No More Starving Artists!

May the starving artist be a thing of the past!

Van Gogh is the perfect example. He produced an incredible body of work during his lifetime – 864 paintings, 1,037 drawings/sketches, and 150 watercolors. But he only sold two pieces before his death. Two.

Of course, if you know Van Gogh’s story, you might say, “Well, no wonder then…” or something similar. And, of course ,Van Gogh didn’t have a virtual assistant or a blog or an etsy shop. He did have the perpetual support of his brother, Theo, which was no doubt a lifeline for him. But, limiting the parallel only to matters of business, I find the lack of community and affirmation in his life to be quite poignant.

So, in an effort to be an artist who can afford to eat well (the opposite of the starving artist), what can we learn from Van Gogh?  Talent isn’t enough.

Again, talent is not enough.

And, for an artist, money certainly isn’t the goal. Otherwise, that artist probably would have chosen a different profession. But, we all need to eat. We all need to do the thing we were born to do. And we need to eat.

Consider this paradigm:

  • STARVING ARTIST – Talented, dwelling only in said talent, expecting to one day be “discovered”, eventually sulks about being unappreciated
  • BREAD-EATING ARTIST – Talented, carries work to an outdoor festival on a whim, sells a few pieces, earns just enough money to buy more supplies, plus bread
  • LOBSTER-EATING ARTIST – Talented, identifies his market niche, puts in the effort to sell deliberately, celebrates by sharing good food and wine with friends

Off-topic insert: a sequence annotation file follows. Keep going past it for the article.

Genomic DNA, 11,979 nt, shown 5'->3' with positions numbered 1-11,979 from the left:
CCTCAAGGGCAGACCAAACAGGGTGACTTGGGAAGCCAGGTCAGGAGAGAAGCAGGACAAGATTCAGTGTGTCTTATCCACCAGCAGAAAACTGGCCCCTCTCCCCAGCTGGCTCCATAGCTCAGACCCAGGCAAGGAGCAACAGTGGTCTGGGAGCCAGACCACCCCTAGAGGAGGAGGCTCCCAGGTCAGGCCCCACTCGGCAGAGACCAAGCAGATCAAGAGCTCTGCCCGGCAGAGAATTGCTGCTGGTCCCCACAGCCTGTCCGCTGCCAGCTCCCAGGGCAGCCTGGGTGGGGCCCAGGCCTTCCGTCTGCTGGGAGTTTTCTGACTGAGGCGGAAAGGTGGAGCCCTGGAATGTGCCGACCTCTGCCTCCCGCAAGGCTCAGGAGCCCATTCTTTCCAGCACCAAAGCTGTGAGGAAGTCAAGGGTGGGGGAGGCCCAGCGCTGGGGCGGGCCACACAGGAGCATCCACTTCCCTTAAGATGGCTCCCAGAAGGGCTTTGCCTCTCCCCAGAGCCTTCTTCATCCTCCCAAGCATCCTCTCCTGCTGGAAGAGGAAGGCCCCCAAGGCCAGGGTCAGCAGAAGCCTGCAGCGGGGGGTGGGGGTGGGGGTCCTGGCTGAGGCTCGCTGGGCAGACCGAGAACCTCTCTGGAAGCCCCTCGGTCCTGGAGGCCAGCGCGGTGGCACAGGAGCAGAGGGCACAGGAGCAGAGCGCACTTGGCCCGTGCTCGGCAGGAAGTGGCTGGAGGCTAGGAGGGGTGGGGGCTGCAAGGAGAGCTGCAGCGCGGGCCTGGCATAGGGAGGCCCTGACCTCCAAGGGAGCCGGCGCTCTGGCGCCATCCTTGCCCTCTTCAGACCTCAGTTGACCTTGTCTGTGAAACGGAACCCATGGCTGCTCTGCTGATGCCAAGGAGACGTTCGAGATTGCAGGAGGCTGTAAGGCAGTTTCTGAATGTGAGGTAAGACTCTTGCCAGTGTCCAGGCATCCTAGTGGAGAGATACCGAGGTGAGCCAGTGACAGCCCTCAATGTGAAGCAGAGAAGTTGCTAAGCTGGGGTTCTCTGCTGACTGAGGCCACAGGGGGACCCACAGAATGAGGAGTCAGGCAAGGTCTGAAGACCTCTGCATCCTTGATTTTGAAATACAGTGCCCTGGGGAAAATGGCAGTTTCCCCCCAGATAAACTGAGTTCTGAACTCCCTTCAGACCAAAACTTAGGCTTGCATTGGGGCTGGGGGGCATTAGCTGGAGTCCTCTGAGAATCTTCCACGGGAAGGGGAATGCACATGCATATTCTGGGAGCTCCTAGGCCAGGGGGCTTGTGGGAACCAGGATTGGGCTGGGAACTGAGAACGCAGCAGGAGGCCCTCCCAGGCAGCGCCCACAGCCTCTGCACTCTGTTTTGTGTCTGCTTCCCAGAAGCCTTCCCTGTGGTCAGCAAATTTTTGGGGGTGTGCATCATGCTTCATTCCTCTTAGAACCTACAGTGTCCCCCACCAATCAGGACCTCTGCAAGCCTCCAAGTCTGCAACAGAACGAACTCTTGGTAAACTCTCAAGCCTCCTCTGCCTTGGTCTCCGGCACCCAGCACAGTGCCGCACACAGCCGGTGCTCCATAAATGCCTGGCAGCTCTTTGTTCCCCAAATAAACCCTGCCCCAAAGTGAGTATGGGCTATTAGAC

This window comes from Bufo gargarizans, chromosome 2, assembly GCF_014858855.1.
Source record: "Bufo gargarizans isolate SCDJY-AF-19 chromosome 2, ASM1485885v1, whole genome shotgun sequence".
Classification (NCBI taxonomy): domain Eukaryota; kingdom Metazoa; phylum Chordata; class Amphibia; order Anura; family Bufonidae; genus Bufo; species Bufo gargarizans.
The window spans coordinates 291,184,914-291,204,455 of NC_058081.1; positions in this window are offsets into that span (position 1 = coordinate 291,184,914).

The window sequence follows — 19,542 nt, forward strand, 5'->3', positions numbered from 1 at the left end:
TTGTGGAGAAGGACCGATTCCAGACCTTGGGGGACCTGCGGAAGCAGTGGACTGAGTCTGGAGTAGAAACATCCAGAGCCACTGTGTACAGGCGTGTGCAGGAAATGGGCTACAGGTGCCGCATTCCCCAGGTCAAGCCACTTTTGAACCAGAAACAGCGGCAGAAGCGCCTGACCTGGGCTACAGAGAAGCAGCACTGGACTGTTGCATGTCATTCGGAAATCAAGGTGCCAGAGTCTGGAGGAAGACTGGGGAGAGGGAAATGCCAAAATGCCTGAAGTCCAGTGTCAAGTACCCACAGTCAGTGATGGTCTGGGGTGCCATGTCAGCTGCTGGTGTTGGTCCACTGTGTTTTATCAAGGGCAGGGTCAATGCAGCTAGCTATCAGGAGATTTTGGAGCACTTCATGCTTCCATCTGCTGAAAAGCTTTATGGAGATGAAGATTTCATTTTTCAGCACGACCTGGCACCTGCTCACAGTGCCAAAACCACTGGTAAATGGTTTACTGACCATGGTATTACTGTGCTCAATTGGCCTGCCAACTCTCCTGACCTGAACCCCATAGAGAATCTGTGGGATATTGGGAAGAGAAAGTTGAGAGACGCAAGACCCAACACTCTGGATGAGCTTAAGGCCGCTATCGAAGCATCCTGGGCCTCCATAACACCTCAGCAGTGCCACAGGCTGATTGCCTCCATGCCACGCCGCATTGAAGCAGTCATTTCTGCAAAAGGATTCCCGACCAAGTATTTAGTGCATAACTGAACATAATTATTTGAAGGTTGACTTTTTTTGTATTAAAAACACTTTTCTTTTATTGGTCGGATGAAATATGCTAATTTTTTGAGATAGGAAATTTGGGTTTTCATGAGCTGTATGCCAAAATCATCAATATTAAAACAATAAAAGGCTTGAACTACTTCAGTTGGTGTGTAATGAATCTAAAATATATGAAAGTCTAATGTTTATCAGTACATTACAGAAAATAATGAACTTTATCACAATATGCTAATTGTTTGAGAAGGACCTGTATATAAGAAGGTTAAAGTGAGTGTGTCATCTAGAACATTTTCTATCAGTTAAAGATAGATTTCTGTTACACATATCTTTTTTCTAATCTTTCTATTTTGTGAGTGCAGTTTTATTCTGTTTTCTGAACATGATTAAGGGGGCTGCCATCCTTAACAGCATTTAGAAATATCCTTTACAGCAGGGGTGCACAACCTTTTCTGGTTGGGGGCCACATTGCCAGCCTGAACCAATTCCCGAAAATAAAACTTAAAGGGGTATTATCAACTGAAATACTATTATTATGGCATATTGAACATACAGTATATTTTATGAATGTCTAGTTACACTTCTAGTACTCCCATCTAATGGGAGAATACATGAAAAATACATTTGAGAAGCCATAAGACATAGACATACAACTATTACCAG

Though not without lots of hard work, it is very possible these days to make a living in the arts.

In the art and fine craft community, there are a lot more people talking about the nuances of business as it applies to an artist. This trend is apparent in the offerings of artists’ conferences and in arts education.

I attended a symposium for art majors at a nearby university recently that was designed to present the aspects of business in the world of art and fine craft. Those about to leave the world of art academia to enter the outside world got to hear eating artists talk about how they’ve built their careers.

At the last Society of North American Goldsmiths annual conference in Philadelphia, I arrived early to attend the Professional Development Seminar organized by Harriete Estel Berman and Andy Cooperman. I dare say it was not the most entertaining part of the conference, but definitely, hands down, the most essential.  Harriete also maintains a blog and has created Professional Guidelines for artists and craftspeople. These are must-reads.

Christine Kane is a musician who has become a guru on business for creative types. She understands the struggles of people who are created and born Artists (capital “A”) when it comes to matters of sales figures and mailing lists. Her program – Uplevel Your Business – is designed for artsy business owners, like me. Her program has also been used in lots of various types of businesses, which tells me that while there are some business aspects unique to artists, there are also universal truths.

Artists must consider so many questions:  Gallery representation, or solo? Wholesale, or retail? To teach, or not to teach? Make only one-of-a-kinds, or multiples?

Unlike Van Gogh, artists today have the power to build and market their own enterprise through a vast array of venues. The internet is no small thing. And, community is everything.

On Monday, I am beginning a 12-week journey with Christine to take things to the next level. I will be climbing a mountain, and it will take me at least 12 weeks. But, I heard they have lobster at the peak.

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~ by gingermeekallen on January 28, 2010.

One Response to “No More Starving Artists!”

  1. very true.
    Noone automatically comes to you.
    Years of reputation building is essential.
    But we can make it

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